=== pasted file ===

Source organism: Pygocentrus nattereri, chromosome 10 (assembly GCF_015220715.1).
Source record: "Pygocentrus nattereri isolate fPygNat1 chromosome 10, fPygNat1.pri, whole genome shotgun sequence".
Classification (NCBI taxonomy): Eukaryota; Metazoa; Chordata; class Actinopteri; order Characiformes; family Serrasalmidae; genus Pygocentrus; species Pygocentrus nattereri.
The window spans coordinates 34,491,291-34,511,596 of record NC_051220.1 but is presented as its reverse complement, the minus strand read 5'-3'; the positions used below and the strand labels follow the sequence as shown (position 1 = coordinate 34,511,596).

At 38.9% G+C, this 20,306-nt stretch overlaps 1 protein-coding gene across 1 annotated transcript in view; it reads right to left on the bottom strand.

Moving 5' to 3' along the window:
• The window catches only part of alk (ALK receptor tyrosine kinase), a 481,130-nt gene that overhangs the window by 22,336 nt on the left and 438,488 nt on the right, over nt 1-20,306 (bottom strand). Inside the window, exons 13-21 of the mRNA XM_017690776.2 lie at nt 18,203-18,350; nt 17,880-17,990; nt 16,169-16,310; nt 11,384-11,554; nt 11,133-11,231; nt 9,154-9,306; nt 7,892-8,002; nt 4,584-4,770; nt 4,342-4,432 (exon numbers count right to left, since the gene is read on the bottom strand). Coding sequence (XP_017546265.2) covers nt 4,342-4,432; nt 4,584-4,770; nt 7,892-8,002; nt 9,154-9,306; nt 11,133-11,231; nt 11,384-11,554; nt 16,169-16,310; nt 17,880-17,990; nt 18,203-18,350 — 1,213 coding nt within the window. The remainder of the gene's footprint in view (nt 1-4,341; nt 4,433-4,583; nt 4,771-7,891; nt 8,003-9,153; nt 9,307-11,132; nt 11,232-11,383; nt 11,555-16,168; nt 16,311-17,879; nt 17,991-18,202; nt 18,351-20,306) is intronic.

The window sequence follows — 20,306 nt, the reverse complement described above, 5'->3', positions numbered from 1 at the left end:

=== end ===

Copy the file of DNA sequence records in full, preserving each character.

Source organism: Pygocentrus nattereri, chromosome 10 (assembly GCF_015220715.1).
Source record: "Pygocentrus nattereri isolate fPygNat1 chromosome 10, fPygNat1.pri, whole genome shotgun sequence".
Classification (NCBI taxonomy): Eukaryota; Metazoa; Chordata; class Actinopteri; order Characiformes; family Serrasalmidae; genus Pygocentrus; species Pygocentrus nattereri.
The window spans coordinates 34,491,291-34,511,596 of record NC_051220.1 but is presented as its reverse complement, the minus strand read 5'-3'; the positions used below and the strand labels follow the sequence as shown (position 1 = coordinate 34,511,596).

At 38.9% G+C, this 20,306-nt stretch overlaps 1 protein-coding gene across 1 annotated transcript in view; it reads right to left on the bottom strand.

Moving 5' to 3' along the window:
• The window catches only part of alk (ALK receptor tyrosine kinase), a 481,130-nt gene that overhangs the window by 22,336 nt on the left and 438,488 nt on the right, over nt 1-20,306 (bottom strand). Inside the window, exons 13-21 of the mRNA XM_017690776.2 lie at nt 18,203-18,350; nt 17,880-17,990; nt 16,169-16,310; nt 11,384-11,554; nt 11,133-11,231; nt 9,154-9,306; nt 7,892-8,002; nt 4,584-4,770; nt 4,342-4,432 (exon numbers count right to left, since the gene is read on the bottom strand). Coding sequence (XP_017546265.2) covers nt 4,342-4,432; nt 4,584-4,770; nt 7,892-8,002; nt 9,154-9,306; nt 11,133-11,231; nt 11,384-11,554; nt 16,169-16,310; nt 17,880-17,990; nt 18,203-18,350 — 1,213 coding nt within the window. The remainder of the gene's footprint in view (nt 1-4,341; nt 4,433-4,583; nt 4,771-7,891; nt 8,003-9,153; nt 9,307-11,132; nt 11,232-11,383; nt 11,555-16,168; nt 16,311-17,879; nt 17,991-18,202; nt 18,351-20,306) is intronic.

The window sequence follows — 20,306 nt, the reverse complement described above, 5'->3', positions numbered from 1 at the left end: